I was thrilled to be selected for a show at the Edwardsville Arts Center from February 9 - March 16, 2018. There were three segments to the exhibition. First was an homage to our deceased mentor and friend, Dr. John Adkins Richardson, Professor Emeritus of Art and Design at SIUE. John was the very successful author of Modern Art and Scientific Thought, Art: The Way It Is and The Complete Book of Cartooning. He was also an underground comic artist who published 'Fever Dreams' at Kitchen Sink Press, worked on 'The Hunting of the Snark' for Wally Wood’s Witzend and 'Maxor' for the fanzine, Fantastic Exploits. I exhibited a broad selection of his work from my personal collection, spotlighting a project we were unable to complete together, due to his untimely death, for the revised edition of the Complete Book of Cartooning.
The centerpiece of the show was my 1950s horror and crime comic book inspired designs on canvases, tiles and prints, “The Delinquent Comic Art of Wascally Wee Willy Harroff.” I began this body of work more than a decade ago, recognizing the direction of the current American culture wars. My comic art is a stinging indictment of the self-appointed culture wars critic of the era, psychologist Dr. Fredric Wertham. Wertham, author of the bestseller, Seduction of the Innocent, claimed comics caused youth to go on delinquent, crime-filled and/or sexual sprees. I take Wertham's quasi-scientific arguments to the extreme by applying his bogus “scientific” method of removing micro-sections of 1950s comics, then transforming them into kaleidoscopic patterns for today’s audiences.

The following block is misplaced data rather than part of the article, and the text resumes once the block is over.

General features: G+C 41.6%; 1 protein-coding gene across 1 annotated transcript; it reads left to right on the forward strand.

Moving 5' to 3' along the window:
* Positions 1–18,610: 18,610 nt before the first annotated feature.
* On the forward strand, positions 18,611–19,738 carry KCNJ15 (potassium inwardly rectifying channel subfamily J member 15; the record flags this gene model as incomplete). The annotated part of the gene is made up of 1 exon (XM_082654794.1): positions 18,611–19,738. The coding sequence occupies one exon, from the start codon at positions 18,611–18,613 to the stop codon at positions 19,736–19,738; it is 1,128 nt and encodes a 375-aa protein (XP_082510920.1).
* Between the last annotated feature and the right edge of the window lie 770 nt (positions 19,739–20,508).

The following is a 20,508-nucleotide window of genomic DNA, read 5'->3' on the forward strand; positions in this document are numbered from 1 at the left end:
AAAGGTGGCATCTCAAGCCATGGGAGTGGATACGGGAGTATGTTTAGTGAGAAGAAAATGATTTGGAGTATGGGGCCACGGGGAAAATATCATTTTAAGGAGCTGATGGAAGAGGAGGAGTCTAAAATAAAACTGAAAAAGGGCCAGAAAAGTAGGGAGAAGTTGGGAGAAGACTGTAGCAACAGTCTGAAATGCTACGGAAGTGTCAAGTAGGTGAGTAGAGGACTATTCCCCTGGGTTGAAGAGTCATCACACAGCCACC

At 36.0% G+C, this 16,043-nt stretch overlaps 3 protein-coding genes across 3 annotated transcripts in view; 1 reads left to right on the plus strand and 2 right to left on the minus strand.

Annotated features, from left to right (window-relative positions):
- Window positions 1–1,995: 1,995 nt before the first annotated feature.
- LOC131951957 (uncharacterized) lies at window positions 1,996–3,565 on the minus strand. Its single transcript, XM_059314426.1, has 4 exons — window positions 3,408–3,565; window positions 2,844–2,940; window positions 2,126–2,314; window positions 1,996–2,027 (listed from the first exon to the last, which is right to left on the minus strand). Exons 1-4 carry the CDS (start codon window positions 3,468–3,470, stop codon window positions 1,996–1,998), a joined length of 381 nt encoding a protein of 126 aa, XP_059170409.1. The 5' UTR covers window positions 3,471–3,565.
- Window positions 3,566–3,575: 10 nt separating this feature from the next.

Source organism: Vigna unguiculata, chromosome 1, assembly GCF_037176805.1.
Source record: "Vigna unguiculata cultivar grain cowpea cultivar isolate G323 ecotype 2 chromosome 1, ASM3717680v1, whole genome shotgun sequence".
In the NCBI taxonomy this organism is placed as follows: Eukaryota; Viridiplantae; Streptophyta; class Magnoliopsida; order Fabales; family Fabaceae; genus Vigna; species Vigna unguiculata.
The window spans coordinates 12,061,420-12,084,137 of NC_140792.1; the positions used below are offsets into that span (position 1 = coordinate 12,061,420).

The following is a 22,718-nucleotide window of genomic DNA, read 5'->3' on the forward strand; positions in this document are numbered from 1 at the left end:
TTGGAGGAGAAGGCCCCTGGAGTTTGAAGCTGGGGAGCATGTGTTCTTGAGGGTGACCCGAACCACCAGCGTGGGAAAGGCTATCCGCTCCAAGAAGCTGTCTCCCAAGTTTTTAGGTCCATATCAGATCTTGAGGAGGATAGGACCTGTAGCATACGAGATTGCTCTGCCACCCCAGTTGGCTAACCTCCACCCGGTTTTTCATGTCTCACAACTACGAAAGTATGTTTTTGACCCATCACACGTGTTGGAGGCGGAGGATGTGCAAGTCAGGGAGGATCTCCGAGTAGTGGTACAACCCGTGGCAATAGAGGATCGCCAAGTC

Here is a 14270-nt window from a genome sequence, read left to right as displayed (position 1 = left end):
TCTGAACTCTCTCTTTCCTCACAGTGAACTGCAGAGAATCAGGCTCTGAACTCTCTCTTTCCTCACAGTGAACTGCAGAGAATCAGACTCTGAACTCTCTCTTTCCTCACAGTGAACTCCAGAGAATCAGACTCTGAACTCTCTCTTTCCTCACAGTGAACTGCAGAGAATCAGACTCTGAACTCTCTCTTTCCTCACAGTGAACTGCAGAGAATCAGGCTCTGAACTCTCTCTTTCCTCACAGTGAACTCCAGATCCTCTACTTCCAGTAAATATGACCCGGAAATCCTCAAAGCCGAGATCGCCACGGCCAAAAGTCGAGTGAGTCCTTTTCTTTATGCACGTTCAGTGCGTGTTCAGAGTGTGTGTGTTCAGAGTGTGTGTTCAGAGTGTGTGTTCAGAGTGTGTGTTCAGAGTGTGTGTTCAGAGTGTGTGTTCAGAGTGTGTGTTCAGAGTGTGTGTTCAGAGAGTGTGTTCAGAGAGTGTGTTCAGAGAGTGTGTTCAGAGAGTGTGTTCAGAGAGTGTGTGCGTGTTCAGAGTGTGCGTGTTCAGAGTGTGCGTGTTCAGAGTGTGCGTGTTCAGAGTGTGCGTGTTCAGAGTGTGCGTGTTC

Lastly, I included a retelling of this little known period of American history that creatively shaped my work entitled, Who Knows What Evil Lurks in the Hearts of Men (and Women)? I Do! I Do! This section consists of large panels in comic form to explain the complex 1950s history, how it shaped my work and the parallels with censorship efforts now. Comic book burnings literally swept the nation in the fifties, including the St. Louis metropolitan area. Today, comic books remain the most banned type of publication in America.